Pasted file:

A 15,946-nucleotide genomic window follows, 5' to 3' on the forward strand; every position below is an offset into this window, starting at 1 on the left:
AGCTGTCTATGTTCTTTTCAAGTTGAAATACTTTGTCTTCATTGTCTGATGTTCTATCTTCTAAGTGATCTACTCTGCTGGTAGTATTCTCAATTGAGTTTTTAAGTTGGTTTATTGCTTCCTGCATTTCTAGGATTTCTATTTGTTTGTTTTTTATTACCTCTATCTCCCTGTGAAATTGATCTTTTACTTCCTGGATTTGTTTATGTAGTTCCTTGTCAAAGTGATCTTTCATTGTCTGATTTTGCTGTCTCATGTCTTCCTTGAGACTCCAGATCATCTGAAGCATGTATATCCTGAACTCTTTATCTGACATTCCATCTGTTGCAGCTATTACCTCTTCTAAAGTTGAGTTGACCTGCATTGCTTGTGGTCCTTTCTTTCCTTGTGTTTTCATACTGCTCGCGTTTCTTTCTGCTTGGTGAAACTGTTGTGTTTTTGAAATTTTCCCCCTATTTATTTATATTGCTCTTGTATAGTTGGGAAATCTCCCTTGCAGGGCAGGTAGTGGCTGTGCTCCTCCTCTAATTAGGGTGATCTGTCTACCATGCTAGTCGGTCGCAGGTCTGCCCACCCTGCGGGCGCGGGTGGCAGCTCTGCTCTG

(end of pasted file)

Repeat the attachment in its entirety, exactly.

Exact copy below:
A 15,946-nucleotide genomic window follows, 5' to 3' on the forward strand; every position below is an offset into this window, starting at 1 on the left:
AGCTGTCTATGTTCTTTTCAAGTTGAAATACTTTGTCTTCATTGTCTGATGTTCTATCTTCTAAGTGATCTACTCTGCTGGTAGTATTCTCAATTGAGTTTTTAAGTTGGTTTATTGCTTCCTGCATTTCTAGGATTTCTATTTGTTTGTTTTTTATTACCTCTATCTCCCTGTGAAATTGATCTTTTACTTCCTGGATTTGTTTATGTAGTTCCTTGTCAAAGTGATCTTTCATTGTCTGATTTTGCTGTCTCATGTCTTCCTTGAGACTCCAGATCATCTGAAGCATGTATATCCTGAACTCTTTATCTGACATTCCATCTGTTGCAGCTATTACCTCTTCTAAAGTTGAGTTGACCTGCATTGCTTGTGGTCCTTTCTTTCCTTGTGTTTTCATACTGCTCGCGTTTCTTTCTGCTTGGTGAAACTGTTGTGTTTTTGAAATTTTCCCCCTATTTATTTATATTGCTCTTGTATAGTTGGGAAATCTCCCTTGCAGGGCAGGTAGTGGCTGTGCTCCTCCTCTAATTAGGGTGATCTGTCTACCATGCTAGTCGGTCGCAGGTCTGCCCACCCTGCGGGCGCGGGTGGCAGCTCTGCTCTG